Officials for the Du Quoin, Illinois state fair have banned country music band Confederate Railroad from performing due to the band being a tad too politically incorrect for them.
Josh Gross, manager of the Du Quoin state fair, released a public statement saying about the band, “The Illinois Department of Agriculture has removed Confederate Railroad from our 2019 Du Quoin State Fair Grandstand lineup. While every artist has a right to expression, we believe this decision is in the best interest of serving all of the people in our state.”
A Facebook group has been launched to protest the state fair in response and thousands of people have joined the group in only a few days.
Several other venues are working to book Confederate Railroad, a band that has been performing under the same name since 1987.
“To me this isn’t about getting people to our business. If whoever else in Southern Illinois ends up bringing them in, I won’t be mad. This is about Southern Illinois proving a point,” Joe McKinney, who manages entertainment at the Field of Dreams event facility which is in contact with the band to perform, said. “This choice was made by a select few up north who are offended, instead of what the majority want, and the band was completely disrespected.”
The state fair performance was set for August 27.
Musicians like Joe Bonsall and Charlie Daniels have already come forward to condemn the cancellation.
“This political correctness thing is totally out of control. When a fair cancels the Confederate Railroad band because of their name its giving in to fascism, plain and simple and our freedom disappears piece by piece. Sick of it,” the 82-year-old Daniels tweeted about the situation.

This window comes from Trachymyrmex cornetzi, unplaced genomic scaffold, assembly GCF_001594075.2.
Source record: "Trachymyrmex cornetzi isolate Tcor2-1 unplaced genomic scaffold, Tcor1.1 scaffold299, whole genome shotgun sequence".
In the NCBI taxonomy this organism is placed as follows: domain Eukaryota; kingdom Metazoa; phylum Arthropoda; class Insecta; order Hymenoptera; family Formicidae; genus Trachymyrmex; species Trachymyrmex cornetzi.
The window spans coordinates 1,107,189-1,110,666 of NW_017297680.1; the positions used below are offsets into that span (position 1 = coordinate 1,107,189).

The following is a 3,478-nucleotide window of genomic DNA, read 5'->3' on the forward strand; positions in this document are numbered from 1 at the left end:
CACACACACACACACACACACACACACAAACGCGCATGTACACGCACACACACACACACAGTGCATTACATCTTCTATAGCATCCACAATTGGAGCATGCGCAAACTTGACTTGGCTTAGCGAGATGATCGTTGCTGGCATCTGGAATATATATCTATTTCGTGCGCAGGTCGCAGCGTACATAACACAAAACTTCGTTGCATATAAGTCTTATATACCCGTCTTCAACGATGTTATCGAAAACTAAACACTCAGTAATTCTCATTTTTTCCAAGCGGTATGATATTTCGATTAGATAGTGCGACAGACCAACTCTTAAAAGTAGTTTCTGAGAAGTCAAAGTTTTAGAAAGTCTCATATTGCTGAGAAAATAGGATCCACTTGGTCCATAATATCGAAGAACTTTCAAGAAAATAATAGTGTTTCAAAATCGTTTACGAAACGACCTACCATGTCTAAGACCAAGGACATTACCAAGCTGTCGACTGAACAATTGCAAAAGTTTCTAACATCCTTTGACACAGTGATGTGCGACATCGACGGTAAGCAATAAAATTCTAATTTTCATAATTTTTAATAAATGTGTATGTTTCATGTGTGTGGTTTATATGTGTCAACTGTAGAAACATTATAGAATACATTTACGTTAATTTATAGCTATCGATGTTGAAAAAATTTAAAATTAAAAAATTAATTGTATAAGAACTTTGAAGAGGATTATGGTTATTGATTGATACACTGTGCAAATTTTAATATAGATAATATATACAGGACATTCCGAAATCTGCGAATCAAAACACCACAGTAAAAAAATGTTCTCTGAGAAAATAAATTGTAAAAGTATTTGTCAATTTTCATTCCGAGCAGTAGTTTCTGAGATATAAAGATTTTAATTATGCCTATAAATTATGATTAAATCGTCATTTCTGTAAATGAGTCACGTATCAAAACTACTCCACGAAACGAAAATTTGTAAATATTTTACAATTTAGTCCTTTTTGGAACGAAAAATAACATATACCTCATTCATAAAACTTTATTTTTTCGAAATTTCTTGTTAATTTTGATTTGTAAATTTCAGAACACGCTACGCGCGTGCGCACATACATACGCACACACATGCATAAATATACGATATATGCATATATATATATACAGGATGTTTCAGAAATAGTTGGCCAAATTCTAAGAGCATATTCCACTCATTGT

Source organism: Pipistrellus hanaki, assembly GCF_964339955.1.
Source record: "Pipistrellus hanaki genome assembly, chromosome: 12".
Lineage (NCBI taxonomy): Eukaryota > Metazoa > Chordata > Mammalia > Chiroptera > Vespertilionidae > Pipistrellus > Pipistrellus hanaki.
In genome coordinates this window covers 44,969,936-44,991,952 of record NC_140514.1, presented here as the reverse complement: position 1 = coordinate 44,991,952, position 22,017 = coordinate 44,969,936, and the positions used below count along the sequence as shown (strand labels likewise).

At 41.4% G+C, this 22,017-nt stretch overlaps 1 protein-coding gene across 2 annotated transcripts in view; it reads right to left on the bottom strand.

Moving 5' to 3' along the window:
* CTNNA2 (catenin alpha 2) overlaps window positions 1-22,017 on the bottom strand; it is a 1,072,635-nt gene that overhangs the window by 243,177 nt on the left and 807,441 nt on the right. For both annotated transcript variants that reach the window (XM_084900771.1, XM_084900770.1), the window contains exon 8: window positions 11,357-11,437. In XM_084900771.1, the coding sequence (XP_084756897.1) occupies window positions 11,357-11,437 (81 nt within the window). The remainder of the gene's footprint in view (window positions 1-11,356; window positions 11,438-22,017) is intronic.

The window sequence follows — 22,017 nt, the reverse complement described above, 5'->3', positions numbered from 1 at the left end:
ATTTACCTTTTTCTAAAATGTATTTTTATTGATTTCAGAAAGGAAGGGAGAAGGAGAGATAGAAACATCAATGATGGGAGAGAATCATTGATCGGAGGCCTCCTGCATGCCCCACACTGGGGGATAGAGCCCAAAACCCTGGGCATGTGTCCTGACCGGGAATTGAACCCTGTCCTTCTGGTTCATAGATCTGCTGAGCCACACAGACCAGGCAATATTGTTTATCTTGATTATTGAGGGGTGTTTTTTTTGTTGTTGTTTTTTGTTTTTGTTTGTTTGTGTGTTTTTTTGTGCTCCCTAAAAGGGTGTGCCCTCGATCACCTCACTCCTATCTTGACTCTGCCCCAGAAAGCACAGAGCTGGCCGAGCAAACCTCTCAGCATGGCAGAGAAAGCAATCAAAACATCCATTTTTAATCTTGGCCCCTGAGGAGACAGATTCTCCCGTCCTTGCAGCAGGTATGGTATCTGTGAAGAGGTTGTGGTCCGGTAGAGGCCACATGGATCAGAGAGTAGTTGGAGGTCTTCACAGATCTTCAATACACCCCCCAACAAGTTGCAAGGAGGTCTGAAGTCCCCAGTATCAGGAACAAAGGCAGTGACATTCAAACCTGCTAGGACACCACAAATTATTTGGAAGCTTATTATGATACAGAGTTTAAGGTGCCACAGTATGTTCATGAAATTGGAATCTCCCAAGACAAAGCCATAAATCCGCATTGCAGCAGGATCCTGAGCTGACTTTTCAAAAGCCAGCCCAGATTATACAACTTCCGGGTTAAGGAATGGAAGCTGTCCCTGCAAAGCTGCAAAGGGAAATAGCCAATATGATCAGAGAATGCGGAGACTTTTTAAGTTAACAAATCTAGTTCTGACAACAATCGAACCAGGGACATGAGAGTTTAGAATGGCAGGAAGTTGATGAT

This political correctness thing is totally out of control
When a fair cancels the Confederate Railroad band because of their name its giving in to facism, plain and simple and our freedom disappears piece by piece.
Sick of it.
— Charlie Daniels (@CharlieDaniels) July 6, 2019
Lead singer Danny Shirley said in an interview with Duke FM that people misunderstand the band and their use of the Dixie flag.
“Some people see it totally different than what it’s meant to be and you can’t change that, you know, just like you’re not going to change me as far as being proud to be from the South. And to me that’s all that [name] is,” he said.
Shirley also released a public statement about the cancellation.
“This was very disappointing as we have played this fair before and enjoyed it very much,” he said. “The outpouring of support from Confederate Railroad fans, fans of other acts, and the public in general, has been both overwhelming and very much appreciated. I would also like to thank the actors, athletes and fellow country music artists who have spoken out in support.”
Gov. J.B. Pritzker’s is reportedly behind the cancellation.
“This administration’s guiding principle is that the state of Illinois will not use state resources to promote symbols of racism,” Pritzker spokeswoman Emily Bittner said in a public statement. “Symbols of hate cannot and will not represent the values of the Land of Lincoln.”
Rep. Terri Bryant (R-IL) has also weighed in on the matter.
“I am a firm believer in First Amendment Rights. But, if these arbitrary ‘politically correct’ lines are going to be drawn for certain acts, then I would like to know from the administration where this starts and where it stops,” she wrote on Facebook. “If Snoop Dogg is allowed to play at the Springfield State Fair, I would urge that Confederate Railroad be reinstated as an act at the Du Quoin State Fair.”
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